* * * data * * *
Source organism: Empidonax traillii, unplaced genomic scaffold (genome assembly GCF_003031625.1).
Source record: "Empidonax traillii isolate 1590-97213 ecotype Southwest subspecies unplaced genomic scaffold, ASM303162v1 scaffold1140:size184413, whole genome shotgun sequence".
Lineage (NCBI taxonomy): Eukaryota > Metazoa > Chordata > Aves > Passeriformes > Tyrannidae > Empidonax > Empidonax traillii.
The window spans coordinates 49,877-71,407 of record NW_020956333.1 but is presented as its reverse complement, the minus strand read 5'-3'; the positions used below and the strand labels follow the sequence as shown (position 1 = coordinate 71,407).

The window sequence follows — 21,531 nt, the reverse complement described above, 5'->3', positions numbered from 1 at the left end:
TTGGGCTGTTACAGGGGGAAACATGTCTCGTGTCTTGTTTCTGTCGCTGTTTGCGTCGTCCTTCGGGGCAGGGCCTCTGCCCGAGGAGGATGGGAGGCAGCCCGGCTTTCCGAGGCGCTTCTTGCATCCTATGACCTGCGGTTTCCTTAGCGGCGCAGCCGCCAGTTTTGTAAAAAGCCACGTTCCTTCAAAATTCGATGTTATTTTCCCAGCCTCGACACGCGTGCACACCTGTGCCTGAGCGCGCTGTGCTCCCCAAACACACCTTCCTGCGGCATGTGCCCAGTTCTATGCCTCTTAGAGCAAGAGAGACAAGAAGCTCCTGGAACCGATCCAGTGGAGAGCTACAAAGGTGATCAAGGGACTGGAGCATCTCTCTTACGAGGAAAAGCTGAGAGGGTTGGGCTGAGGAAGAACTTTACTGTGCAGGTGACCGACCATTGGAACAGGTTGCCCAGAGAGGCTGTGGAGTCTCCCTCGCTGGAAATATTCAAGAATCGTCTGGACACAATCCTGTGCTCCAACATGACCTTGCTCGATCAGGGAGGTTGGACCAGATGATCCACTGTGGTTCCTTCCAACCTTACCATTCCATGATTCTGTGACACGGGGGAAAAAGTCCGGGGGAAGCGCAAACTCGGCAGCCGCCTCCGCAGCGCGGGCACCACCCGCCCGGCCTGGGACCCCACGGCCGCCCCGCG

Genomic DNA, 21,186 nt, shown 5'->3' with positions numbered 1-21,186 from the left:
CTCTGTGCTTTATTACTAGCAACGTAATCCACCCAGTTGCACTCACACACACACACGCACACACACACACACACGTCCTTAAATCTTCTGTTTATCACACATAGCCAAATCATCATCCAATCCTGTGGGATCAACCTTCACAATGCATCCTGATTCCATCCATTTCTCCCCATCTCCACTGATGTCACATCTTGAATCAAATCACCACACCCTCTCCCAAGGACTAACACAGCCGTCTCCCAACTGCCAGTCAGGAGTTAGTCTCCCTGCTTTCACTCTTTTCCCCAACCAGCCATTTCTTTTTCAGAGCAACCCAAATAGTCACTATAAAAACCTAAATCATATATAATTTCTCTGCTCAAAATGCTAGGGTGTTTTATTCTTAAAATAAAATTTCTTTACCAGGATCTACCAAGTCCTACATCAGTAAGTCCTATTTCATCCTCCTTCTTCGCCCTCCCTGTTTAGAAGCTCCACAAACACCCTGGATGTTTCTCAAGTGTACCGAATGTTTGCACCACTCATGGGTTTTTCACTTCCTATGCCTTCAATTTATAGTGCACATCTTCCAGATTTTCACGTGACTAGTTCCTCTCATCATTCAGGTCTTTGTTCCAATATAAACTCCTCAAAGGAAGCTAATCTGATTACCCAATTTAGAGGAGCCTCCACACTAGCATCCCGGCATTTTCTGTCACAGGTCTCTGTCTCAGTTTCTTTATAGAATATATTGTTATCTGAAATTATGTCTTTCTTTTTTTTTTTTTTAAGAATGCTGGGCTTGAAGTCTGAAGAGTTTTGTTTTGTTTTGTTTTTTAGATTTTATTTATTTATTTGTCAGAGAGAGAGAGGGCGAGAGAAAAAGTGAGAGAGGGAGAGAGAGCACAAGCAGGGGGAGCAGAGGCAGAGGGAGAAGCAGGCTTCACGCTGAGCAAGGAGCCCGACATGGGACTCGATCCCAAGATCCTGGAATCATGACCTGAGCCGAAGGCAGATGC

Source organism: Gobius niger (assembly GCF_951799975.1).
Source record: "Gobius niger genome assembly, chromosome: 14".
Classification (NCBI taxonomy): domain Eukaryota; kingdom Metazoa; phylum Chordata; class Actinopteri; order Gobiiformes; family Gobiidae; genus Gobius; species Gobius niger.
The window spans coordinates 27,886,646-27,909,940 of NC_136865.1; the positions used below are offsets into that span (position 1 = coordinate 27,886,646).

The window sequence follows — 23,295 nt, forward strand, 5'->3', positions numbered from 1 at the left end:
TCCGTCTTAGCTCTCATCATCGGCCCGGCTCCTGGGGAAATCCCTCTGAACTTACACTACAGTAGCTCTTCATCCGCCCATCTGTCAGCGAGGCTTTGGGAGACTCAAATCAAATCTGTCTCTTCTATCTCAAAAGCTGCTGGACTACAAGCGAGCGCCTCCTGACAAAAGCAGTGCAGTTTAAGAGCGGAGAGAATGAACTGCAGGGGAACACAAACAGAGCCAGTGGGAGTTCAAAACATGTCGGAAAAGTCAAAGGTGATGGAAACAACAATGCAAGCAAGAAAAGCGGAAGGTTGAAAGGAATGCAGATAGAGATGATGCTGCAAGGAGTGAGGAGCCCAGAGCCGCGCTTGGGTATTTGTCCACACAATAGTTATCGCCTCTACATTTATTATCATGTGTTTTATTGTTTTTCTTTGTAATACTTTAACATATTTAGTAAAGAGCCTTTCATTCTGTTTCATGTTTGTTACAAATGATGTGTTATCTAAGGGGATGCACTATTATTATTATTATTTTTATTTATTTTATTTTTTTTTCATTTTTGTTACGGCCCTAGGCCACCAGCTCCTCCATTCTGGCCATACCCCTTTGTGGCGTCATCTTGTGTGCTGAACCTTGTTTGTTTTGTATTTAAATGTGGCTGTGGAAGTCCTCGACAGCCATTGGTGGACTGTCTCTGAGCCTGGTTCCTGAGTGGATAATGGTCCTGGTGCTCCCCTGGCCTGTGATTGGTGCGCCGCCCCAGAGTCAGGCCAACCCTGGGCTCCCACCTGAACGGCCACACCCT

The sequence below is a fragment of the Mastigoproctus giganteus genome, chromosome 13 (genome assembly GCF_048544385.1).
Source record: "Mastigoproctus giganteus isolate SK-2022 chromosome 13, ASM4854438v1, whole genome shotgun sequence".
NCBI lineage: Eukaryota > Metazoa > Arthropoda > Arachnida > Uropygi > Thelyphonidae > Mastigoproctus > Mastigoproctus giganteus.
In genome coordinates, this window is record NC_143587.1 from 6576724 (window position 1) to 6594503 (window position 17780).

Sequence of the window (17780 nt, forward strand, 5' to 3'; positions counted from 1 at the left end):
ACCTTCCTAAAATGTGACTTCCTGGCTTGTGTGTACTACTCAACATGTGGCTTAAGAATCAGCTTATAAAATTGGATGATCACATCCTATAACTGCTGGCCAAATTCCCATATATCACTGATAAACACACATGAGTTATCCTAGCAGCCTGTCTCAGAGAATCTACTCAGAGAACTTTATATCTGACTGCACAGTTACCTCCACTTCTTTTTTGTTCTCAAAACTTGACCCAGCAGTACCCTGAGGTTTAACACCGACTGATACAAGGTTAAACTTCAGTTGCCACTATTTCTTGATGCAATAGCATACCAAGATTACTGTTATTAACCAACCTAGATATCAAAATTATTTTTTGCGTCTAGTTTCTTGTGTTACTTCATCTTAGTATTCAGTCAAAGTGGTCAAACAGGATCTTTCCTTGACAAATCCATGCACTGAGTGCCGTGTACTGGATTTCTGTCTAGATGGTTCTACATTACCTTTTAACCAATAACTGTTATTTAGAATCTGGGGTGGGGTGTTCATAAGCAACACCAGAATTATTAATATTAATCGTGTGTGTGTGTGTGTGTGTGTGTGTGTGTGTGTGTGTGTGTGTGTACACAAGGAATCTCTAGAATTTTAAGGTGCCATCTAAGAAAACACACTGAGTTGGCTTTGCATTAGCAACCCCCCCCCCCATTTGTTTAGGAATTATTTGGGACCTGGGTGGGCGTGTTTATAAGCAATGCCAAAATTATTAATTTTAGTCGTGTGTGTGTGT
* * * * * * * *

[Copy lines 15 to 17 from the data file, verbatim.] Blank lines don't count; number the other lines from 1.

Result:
The sequence below is a fragment of the Mastigoproctus giganteus genome, chromosome 13 (genome assembly GCF_048544385.1).
Source record: "Mastigoproctus giganteus isolate SK-2022 chromosome 13, ASM4854438v1, whole genome shotgun sequence".
NCBI lineage: Eukaryota > Metazoa > Arthropoda > Arachnida > Uropygi > Thelyphonidae > Mastigoproctus > Mastigoproctus giganteus.